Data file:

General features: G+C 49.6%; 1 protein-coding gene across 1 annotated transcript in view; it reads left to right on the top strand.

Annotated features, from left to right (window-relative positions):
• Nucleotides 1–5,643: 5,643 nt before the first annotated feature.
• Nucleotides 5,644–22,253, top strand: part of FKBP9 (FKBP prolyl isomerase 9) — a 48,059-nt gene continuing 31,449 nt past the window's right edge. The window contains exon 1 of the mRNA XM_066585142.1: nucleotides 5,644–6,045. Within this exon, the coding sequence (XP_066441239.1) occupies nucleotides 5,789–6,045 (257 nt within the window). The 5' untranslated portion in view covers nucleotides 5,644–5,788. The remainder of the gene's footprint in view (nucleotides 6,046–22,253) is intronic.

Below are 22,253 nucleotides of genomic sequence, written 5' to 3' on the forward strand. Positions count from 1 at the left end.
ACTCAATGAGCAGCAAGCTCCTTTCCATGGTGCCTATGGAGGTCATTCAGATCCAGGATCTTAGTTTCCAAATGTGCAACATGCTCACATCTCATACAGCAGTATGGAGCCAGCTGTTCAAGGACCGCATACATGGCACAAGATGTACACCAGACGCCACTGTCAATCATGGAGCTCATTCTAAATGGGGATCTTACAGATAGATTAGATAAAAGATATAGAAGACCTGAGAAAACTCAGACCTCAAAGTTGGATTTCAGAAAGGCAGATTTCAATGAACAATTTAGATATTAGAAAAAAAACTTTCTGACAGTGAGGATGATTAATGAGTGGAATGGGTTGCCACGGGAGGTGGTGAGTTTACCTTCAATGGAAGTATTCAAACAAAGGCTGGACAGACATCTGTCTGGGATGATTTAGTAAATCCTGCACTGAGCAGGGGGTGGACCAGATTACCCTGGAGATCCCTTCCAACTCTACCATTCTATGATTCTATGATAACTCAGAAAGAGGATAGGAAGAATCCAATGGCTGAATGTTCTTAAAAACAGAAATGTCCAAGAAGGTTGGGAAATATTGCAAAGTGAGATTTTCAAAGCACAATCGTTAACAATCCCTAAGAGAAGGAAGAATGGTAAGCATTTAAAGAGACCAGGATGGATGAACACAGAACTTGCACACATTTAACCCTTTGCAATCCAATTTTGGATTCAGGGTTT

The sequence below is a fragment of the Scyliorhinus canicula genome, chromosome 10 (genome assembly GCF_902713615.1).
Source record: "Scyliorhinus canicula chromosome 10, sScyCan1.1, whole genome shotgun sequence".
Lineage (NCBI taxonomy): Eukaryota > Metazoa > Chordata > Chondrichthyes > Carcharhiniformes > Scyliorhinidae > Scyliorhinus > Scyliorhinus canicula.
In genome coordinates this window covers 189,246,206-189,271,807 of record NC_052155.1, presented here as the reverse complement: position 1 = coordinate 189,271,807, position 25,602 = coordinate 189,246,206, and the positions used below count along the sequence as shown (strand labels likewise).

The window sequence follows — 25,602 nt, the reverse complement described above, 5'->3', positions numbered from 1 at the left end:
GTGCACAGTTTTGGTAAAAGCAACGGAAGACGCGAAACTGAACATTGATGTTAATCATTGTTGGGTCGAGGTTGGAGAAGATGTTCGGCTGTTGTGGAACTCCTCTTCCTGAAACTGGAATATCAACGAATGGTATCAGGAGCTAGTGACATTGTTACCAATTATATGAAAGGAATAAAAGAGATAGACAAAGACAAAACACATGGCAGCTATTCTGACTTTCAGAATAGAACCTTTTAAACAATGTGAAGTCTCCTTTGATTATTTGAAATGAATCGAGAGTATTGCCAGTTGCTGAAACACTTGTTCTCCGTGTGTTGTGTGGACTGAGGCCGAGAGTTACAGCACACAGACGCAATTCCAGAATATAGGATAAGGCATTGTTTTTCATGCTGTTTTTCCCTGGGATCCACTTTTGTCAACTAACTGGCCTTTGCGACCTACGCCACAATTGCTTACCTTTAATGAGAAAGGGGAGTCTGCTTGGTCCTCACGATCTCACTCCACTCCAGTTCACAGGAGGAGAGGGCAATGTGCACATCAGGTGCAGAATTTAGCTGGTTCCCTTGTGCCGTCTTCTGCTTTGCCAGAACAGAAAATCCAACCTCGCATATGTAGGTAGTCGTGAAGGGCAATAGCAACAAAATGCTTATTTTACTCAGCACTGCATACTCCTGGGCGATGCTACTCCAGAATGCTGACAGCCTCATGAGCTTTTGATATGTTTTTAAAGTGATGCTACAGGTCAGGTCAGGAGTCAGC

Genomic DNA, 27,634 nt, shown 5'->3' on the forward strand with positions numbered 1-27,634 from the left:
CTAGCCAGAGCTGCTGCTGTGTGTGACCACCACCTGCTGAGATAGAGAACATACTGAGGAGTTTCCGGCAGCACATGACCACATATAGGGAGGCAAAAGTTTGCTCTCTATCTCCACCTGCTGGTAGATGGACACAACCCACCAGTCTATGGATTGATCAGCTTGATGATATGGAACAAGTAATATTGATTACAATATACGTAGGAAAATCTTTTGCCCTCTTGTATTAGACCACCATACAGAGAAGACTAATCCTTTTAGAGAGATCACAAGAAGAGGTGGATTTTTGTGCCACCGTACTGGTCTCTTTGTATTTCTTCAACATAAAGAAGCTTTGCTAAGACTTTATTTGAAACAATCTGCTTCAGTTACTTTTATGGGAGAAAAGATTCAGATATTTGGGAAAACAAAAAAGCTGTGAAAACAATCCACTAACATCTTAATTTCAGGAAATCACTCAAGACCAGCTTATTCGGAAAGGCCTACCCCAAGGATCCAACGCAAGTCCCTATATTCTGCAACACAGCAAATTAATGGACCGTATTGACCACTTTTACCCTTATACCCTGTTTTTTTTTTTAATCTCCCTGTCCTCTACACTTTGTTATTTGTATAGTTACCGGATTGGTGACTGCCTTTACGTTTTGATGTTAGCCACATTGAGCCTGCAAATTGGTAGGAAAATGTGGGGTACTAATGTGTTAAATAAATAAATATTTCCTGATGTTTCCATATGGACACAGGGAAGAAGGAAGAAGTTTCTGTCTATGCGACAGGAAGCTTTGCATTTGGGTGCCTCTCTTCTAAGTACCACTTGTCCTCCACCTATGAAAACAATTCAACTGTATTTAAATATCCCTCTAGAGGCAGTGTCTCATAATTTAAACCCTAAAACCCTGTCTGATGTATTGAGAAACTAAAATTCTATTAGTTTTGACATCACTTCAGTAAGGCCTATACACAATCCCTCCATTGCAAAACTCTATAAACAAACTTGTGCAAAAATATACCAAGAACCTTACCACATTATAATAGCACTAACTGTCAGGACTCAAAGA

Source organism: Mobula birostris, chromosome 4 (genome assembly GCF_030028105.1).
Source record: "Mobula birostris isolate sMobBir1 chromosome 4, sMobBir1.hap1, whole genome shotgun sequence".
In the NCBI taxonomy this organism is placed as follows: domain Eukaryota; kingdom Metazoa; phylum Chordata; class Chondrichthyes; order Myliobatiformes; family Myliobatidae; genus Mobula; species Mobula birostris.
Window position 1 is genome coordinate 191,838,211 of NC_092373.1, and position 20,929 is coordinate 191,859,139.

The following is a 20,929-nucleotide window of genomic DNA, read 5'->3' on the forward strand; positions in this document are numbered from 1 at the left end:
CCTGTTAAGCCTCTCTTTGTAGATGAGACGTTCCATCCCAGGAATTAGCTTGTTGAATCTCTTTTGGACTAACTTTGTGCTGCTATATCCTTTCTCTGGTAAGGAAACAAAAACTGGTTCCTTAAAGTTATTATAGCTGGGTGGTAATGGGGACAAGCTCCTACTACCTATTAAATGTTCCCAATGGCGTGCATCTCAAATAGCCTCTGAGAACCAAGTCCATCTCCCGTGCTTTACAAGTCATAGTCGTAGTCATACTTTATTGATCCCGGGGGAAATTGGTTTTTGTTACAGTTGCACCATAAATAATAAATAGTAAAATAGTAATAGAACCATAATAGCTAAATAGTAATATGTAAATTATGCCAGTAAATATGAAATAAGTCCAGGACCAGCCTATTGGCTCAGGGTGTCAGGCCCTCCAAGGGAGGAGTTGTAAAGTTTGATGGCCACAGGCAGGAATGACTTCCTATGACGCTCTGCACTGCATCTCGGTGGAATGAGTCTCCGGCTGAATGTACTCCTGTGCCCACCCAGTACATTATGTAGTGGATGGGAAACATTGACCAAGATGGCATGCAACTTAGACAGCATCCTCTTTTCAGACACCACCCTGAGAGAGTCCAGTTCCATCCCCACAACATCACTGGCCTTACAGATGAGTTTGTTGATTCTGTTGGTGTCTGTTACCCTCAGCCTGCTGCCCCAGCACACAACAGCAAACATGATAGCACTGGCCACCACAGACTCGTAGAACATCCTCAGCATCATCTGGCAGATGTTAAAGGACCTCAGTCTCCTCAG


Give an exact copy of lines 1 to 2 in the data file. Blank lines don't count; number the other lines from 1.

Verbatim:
General features: G+C 49.6%; 1 protein-coding gene across 1 annotated transcript in view; it reads left to right on the top strand.

Annotated features, from left to right (window-relative positions):